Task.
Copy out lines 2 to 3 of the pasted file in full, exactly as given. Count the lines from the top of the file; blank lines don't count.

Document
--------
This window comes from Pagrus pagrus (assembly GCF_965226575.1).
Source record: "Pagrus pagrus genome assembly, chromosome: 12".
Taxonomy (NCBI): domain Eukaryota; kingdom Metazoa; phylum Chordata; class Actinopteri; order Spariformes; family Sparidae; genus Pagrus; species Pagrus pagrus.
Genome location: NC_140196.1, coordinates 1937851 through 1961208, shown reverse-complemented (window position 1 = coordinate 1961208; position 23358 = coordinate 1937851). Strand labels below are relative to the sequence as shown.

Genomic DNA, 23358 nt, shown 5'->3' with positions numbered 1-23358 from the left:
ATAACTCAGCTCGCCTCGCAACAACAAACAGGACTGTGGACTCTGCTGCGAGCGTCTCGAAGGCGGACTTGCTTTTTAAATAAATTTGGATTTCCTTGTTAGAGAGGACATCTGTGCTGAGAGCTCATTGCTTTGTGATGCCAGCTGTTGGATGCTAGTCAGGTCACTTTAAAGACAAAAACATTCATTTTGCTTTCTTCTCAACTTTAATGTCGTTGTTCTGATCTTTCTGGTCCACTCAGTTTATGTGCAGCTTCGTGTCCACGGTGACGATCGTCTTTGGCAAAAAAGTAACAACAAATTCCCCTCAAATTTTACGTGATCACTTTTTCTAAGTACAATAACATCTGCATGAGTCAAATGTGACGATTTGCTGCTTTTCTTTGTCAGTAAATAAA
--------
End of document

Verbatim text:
Source record: "Pagrus pagrus genome assembly, chromosome: 12".
Taxonomy (NCBI): domain Eukaryota; kingdom Metazoa; phylum Chordata; class Actinopteri; order Spariformes; family Sparidae; genus Pagrus; species Pagrus pagrus.